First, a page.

The changed face of London’s main market was made clear on Wednesday as a FTSE reshuffle saw two travel giants stung by the Covid-19 crisis drop out of the blue-chip index.
Cruise operator Carnival and airline easyJet will both lose their spots in the FTSE 100 later this month, having seen their prices devastated by a severe drop in global travel.
The other fallers are aeroplane parts-maker Meggitt and British Gas owner Centrica – the latter of which has been in the top index, in one form or another, since 1986.
Taking their spots will be cyber security firm Avast, Ladbrokes owner GVC Holdings, B&Q owner Kingfisher – which is regaining its spot in the top index after just a quarter among the mid-caps – and home repairs group Homeserve.
FTSE 100 companies are automatically demoted if their market cap slips to 110th place or lower on London’s main market, while any smaller firm grabbing 90th place or above is automatically promoted.
The Share Centre’s Helal Miah said the moves have been “heavily influenced” by the coronavirus crisis.
There is evidence of the impact of lockdown measures upon the risers as well. Avast has benefited from a widespread shift to working from home, forcing many people to ramp up their security arrangements.
The FTSE 250 exits include food supplier Bakkavor, pub chain Marston’s and travel operator Stagecoach, all of which have seen their trading battered by Covid-19.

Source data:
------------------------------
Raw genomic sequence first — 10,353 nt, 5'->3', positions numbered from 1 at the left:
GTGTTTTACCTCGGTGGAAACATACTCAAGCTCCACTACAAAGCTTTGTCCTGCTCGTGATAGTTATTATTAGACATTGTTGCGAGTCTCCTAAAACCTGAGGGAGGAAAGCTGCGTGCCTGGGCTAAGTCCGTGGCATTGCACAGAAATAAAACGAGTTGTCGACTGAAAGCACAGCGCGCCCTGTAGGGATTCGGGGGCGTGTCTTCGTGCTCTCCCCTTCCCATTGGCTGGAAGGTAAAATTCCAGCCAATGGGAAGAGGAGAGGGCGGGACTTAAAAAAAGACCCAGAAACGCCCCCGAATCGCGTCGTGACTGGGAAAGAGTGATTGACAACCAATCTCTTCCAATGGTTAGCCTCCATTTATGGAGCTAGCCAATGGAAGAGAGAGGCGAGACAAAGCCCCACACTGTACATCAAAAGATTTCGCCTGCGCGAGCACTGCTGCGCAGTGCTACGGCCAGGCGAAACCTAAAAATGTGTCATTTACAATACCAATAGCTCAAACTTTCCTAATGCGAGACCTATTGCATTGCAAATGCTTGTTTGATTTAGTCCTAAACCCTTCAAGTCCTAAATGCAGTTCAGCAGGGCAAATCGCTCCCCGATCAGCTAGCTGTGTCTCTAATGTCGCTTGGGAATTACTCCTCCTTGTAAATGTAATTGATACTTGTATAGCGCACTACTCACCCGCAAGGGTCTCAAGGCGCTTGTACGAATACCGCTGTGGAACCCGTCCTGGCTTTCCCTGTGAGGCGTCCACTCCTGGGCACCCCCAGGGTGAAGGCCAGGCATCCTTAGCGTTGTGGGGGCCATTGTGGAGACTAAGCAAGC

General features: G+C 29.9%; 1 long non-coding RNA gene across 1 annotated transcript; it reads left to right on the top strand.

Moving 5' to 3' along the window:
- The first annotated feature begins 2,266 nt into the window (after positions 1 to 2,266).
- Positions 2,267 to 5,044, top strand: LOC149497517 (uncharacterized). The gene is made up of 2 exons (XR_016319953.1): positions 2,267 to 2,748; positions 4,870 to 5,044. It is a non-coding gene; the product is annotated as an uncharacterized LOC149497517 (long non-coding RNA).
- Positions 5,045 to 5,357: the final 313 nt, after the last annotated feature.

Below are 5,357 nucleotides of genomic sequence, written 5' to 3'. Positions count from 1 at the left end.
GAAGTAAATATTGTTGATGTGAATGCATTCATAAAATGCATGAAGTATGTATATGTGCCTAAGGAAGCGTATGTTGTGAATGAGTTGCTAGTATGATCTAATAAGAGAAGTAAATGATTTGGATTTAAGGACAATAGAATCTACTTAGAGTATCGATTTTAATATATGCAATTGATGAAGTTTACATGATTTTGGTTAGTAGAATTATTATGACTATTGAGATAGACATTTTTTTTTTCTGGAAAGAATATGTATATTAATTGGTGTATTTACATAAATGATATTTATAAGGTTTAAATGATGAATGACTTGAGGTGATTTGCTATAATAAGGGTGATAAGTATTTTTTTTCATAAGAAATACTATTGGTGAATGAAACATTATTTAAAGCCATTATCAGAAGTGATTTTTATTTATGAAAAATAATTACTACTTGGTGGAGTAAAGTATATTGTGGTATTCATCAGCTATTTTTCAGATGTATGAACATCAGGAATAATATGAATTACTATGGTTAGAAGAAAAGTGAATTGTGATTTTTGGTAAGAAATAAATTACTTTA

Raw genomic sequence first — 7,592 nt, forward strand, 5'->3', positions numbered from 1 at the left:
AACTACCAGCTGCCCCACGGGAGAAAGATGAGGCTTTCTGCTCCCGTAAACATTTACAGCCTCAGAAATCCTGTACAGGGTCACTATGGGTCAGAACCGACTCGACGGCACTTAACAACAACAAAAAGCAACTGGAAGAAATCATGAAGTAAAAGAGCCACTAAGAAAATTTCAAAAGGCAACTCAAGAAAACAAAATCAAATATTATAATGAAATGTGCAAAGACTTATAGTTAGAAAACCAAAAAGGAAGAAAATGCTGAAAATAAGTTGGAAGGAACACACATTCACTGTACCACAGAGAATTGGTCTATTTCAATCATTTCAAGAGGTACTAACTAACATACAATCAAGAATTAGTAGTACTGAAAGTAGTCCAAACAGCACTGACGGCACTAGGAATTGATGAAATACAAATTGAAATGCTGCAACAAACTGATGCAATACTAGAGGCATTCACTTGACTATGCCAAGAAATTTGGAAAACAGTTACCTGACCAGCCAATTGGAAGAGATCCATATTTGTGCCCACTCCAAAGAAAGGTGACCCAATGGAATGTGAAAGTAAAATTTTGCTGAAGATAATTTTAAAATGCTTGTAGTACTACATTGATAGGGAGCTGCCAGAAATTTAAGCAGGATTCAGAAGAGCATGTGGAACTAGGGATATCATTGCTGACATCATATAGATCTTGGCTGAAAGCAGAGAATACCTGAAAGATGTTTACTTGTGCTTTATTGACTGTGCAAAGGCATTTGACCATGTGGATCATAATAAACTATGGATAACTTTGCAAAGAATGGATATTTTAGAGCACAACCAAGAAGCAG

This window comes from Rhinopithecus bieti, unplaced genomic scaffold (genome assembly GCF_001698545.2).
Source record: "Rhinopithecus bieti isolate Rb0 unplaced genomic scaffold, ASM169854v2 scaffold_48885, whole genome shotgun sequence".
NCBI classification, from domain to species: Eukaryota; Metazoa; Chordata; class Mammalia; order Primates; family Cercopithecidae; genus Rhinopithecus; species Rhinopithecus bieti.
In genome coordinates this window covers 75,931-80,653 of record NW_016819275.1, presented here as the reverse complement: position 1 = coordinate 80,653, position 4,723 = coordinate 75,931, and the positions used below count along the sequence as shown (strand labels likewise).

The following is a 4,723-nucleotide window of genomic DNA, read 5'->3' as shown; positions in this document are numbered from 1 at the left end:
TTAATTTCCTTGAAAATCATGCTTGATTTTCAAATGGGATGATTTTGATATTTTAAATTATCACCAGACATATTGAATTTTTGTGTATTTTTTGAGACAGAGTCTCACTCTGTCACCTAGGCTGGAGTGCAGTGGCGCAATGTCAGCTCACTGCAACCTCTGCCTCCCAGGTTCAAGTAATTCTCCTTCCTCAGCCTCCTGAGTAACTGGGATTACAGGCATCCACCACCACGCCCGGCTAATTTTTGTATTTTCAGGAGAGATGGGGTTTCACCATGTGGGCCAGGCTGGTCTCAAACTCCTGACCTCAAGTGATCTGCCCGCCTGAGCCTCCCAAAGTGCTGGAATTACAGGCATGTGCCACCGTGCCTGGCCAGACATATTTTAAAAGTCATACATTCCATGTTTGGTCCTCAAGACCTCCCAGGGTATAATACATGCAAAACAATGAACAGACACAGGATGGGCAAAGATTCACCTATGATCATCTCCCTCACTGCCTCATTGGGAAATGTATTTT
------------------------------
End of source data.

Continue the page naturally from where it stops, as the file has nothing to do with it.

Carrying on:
The changes, which are based on Tuesday’s closing prices, will take effect on June 22.
European markets continued to soar, with investors ploughing back into equities as governments around the world continued to wind down lockdown measures.
The FTSE 100 leapt 2.6pc, extending a three-month high, while the pan-continental benchmark Stoxx 600 jumped 2.5pc.
Chemring, the defence contractor, was the day’s standout mover, leading FTSE 250 risers with a 56p leap to 270p after it posted a jump in half-year results and stuck to its full-year targets.
The group said its order book remained strong, including new orders from the United States despite the coronavirus crisis.
Its underlying profit before tax rose to £24.2m from £9.9m a year before, while revenues rose to £191m. Stifel’s Annabel Hewson said the results represented a “positive step” for the company.
Oil and gas heavyweights BP and Royal Dutch Shell rose 10.7p to 339.3p and 57p to £13.42 respectively as hopes for recovering demand boosted crude prices. Tui Group, Europe’s largest travel company, bounced nearly 9pc, or 38p, to 485.5p after it struck a deal with Boeing for compensation and slower delivery of 737 Max aircraft.